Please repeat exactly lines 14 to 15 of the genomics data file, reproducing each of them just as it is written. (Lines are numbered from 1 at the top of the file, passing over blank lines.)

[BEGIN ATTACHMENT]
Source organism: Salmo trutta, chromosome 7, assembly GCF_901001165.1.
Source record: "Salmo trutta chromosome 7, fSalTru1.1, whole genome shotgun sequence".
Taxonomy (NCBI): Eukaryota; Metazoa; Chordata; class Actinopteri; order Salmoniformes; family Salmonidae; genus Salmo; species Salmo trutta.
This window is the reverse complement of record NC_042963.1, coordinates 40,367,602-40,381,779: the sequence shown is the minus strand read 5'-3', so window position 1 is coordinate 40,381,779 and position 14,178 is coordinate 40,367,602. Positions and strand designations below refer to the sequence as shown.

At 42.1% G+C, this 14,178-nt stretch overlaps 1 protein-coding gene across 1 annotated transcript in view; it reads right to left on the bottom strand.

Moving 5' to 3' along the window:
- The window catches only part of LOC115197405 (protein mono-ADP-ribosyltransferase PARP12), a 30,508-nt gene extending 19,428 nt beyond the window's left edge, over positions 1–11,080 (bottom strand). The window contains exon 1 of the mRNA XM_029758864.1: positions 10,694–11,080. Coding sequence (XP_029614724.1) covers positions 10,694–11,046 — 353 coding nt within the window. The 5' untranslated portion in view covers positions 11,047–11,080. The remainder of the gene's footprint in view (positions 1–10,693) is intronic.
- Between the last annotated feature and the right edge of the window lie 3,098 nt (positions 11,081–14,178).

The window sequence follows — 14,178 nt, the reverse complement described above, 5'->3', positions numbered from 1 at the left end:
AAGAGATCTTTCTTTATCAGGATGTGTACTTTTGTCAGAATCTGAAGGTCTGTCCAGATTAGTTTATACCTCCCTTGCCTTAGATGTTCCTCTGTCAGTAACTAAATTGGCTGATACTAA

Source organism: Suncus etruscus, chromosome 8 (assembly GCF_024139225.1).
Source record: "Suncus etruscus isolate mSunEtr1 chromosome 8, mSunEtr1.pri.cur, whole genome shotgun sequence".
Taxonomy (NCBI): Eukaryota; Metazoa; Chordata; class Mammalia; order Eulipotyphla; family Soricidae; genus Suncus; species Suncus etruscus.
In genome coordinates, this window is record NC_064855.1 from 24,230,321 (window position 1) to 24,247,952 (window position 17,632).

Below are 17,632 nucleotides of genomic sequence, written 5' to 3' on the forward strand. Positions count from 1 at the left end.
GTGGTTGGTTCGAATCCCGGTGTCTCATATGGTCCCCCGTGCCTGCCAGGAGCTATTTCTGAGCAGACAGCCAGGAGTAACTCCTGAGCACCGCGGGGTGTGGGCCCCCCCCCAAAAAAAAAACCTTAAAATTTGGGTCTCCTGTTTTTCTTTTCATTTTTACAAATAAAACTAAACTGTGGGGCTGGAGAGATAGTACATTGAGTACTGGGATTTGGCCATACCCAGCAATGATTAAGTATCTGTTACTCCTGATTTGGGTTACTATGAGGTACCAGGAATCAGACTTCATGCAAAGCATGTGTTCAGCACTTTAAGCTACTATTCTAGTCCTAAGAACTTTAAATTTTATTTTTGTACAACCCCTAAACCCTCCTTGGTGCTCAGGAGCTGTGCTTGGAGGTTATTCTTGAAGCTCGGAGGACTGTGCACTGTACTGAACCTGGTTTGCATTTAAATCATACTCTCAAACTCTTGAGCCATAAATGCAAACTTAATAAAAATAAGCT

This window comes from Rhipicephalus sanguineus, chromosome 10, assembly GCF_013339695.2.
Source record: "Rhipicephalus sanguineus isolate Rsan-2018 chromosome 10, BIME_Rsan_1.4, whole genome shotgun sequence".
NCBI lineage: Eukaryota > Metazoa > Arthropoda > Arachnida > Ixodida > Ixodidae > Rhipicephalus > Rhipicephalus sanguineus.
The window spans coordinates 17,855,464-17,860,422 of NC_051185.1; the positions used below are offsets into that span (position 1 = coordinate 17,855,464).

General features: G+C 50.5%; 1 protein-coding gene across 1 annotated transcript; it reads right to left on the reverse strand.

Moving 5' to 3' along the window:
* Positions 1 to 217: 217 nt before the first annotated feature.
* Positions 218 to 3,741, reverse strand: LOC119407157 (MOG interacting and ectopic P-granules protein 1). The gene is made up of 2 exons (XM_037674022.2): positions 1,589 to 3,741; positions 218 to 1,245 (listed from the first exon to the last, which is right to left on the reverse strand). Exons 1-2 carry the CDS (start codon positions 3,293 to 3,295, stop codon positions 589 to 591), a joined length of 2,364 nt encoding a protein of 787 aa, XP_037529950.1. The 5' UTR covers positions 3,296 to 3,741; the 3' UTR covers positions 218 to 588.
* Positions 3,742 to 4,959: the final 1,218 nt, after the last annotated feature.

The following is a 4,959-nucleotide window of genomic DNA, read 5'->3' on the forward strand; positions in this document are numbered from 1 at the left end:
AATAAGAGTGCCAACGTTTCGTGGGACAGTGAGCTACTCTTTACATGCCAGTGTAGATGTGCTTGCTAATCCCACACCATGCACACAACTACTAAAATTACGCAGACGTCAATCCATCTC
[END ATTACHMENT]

In genome coordinates, this window is record NC_064855.1 from 24,230,321 (window position 1) to 24,247,952 (window position 17,632).

Below are 17,632 nucleotides of genomic sequence, written 5' to 3' on the forward strand. Positions count from 1 at the left end.